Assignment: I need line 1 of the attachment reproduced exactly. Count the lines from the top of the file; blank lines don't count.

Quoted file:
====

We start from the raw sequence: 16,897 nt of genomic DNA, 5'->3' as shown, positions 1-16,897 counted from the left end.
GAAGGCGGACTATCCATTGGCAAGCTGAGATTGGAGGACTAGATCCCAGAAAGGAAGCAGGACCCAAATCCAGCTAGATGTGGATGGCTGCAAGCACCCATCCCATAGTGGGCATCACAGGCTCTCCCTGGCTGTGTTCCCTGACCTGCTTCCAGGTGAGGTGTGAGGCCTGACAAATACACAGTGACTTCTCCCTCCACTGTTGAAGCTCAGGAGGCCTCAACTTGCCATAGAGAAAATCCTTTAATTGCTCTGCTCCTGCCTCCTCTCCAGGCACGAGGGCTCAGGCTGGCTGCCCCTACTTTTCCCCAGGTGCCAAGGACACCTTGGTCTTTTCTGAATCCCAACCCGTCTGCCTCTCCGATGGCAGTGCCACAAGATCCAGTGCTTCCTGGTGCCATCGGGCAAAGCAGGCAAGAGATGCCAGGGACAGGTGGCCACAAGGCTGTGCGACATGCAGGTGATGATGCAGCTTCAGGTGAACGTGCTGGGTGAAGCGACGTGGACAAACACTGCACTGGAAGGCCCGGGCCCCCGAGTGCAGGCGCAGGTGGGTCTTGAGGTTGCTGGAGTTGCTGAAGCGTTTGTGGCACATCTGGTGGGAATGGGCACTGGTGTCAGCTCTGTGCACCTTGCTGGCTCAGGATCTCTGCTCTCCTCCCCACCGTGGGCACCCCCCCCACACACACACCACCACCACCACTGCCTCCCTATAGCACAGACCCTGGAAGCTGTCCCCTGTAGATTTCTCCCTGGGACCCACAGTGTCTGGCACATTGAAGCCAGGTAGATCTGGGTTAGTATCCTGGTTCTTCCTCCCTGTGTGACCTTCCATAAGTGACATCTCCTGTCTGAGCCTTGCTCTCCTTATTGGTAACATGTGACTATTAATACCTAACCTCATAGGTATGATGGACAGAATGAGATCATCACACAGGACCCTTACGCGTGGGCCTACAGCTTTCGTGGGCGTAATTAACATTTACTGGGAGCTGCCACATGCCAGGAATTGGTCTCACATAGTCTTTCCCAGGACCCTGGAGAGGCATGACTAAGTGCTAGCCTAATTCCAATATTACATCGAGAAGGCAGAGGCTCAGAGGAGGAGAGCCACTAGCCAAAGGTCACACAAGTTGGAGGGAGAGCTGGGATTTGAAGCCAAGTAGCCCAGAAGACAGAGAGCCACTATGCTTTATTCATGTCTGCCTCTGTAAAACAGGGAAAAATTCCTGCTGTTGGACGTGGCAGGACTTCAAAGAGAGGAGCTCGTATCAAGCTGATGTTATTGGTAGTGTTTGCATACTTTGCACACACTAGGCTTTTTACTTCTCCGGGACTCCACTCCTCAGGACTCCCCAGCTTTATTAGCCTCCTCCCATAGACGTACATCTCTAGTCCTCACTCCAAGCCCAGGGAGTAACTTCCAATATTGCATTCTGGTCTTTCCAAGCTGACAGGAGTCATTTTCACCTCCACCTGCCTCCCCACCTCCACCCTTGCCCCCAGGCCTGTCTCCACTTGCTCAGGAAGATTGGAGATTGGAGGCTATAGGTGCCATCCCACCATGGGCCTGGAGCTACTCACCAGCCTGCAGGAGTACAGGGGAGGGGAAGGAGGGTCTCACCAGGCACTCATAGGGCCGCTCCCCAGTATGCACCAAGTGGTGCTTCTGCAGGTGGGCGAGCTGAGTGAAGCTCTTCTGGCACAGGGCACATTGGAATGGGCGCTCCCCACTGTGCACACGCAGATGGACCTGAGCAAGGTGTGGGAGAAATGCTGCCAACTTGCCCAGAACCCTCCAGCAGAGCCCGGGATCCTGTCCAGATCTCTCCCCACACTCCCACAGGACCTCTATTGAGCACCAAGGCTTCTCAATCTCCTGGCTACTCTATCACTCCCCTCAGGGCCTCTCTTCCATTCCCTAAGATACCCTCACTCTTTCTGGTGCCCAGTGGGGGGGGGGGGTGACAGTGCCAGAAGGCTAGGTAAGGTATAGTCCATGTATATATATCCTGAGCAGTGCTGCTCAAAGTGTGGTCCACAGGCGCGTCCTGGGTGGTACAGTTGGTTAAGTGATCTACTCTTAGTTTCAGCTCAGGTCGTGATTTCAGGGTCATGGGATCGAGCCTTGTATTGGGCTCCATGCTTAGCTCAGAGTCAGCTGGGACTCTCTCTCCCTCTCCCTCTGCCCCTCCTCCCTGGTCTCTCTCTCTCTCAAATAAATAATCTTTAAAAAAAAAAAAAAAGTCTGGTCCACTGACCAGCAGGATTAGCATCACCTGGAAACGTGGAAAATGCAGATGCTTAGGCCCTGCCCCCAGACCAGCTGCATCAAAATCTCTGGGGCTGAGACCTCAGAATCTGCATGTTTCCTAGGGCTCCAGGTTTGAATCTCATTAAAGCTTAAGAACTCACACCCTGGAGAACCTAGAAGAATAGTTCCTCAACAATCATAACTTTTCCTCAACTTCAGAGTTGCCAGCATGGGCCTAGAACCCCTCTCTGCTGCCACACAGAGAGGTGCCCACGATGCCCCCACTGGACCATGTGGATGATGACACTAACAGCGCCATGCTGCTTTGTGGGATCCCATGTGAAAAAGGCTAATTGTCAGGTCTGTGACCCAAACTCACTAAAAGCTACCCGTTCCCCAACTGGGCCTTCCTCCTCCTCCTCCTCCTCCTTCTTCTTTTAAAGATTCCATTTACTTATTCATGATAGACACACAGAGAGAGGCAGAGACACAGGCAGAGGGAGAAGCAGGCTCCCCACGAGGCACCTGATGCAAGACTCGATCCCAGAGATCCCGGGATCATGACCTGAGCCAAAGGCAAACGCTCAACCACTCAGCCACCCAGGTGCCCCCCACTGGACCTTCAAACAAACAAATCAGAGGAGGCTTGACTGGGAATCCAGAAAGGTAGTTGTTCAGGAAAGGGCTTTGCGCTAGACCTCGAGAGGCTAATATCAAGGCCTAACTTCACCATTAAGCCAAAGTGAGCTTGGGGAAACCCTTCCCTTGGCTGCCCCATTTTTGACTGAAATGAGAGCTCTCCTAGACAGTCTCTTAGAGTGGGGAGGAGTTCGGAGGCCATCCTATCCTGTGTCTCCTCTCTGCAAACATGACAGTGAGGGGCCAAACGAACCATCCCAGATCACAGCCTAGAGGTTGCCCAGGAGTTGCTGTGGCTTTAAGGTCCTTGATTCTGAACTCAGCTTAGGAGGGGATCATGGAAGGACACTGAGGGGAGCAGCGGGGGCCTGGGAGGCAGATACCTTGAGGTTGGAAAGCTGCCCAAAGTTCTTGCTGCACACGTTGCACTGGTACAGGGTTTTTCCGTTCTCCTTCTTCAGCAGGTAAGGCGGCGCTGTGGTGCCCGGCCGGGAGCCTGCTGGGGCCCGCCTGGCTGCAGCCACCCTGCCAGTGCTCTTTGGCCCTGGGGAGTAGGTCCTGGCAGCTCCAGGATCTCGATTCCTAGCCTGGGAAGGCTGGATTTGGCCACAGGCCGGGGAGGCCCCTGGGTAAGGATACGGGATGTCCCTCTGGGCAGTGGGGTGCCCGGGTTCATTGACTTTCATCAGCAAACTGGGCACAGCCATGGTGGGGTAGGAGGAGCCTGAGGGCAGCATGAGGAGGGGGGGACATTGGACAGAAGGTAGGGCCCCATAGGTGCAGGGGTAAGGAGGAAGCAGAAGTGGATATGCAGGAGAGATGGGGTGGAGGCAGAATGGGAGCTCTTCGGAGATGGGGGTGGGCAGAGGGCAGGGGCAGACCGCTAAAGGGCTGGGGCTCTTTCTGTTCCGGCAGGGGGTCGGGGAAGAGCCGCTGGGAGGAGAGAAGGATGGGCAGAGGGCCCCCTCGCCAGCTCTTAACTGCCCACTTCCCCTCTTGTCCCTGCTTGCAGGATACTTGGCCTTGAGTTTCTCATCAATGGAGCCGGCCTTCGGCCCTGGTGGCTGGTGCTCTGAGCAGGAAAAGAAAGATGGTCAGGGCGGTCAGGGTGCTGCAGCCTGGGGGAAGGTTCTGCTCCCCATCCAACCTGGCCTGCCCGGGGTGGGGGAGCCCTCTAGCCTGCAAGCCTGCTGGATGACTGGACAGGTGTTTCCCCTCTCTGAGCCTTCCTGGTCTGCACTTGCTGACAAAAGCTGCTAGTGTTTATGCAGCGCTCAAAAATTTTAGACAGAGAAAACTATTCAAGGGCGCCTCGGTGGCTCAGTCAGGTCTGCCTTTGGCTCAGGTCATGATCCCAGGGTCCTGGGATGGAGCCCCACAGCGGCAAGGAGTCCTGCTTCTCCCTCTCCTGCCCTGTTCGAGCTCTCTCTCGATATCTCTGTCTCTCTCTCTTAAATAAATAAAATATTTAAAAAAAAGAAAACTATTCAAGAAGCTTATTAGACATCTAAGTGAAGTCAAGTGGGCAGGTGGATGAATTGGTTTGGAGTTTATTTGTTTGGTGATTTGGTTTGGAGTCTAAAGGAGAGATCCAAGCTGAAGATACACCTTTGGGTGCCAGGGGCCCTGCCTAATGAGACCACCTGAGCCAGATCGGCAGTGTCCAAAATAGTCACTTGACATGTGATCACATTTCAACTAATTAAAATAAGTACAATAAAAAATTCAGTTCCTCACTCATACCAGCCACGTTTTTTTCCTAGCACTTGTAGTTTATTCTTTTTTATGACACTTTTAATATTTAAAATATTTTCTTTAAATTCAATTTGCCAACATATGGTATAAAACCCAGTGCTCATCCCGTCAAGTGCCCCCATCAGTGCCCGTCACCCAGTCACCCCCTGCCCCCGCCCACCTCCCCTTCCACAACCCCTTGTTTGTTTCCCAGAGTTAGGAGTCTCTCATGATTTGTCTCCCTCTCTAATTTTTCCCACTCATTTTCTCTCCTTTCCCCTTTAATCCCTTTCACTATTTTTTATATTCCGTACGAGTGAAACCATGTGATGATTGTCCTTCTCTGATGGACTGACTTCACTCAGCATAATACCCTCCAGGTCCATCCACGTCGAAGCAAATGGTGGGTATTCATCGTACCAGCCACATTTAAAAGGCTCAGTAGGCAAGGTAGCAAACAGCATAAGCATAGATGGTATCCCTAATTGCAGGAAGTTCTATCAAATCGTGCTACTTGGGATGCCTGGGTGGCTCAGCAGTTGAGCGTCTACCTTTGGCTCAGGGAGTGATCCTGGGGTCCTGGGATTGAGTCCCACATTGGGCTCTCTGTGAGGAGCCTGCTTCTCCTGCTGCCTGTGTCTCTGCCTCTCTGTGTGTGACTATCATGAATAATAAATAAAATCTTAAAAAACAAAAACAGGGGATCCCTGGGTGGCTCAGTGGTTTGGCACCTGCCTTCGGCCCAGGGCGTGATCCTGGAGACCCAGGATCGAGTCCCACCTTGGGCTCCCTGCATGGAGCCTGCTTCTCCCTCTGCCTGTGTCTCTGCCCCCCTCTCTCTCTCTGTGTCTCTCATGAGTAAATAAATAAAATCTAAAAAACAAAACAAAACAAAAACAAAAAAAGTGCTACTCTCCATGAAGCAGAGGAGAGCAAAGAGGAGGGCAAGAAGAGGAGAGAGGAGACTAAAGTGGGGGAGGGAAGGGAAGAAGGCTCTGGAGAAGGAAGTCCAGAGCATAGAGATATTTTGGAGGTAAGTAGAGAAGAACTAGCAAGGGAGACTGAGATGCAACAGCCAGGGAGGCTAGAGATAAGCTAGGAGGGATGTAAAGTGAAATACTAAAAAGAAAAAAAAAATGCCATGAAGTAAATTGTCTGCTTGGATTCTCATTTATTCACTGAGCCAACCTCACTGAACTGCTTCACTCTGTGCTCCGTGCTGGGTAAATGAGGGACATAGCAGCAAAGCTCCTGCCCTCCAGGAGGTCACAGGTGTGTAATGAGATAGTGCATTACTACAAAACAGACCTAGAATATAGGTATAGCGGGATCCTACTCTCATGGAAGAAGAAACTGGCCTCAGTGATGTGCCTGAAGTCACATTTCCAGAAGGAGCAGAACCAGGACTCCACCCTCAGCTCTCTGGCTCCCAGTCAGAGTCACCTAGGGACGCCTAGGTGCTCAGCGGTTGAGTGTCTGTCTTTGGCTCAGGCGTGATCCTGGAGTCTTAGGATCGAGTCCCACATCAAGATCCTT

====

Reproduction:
We start from the raw sequence: 16,897 nt of genomic DNA, 5'->3' as shown, positions 1-16,897 counted from the left end.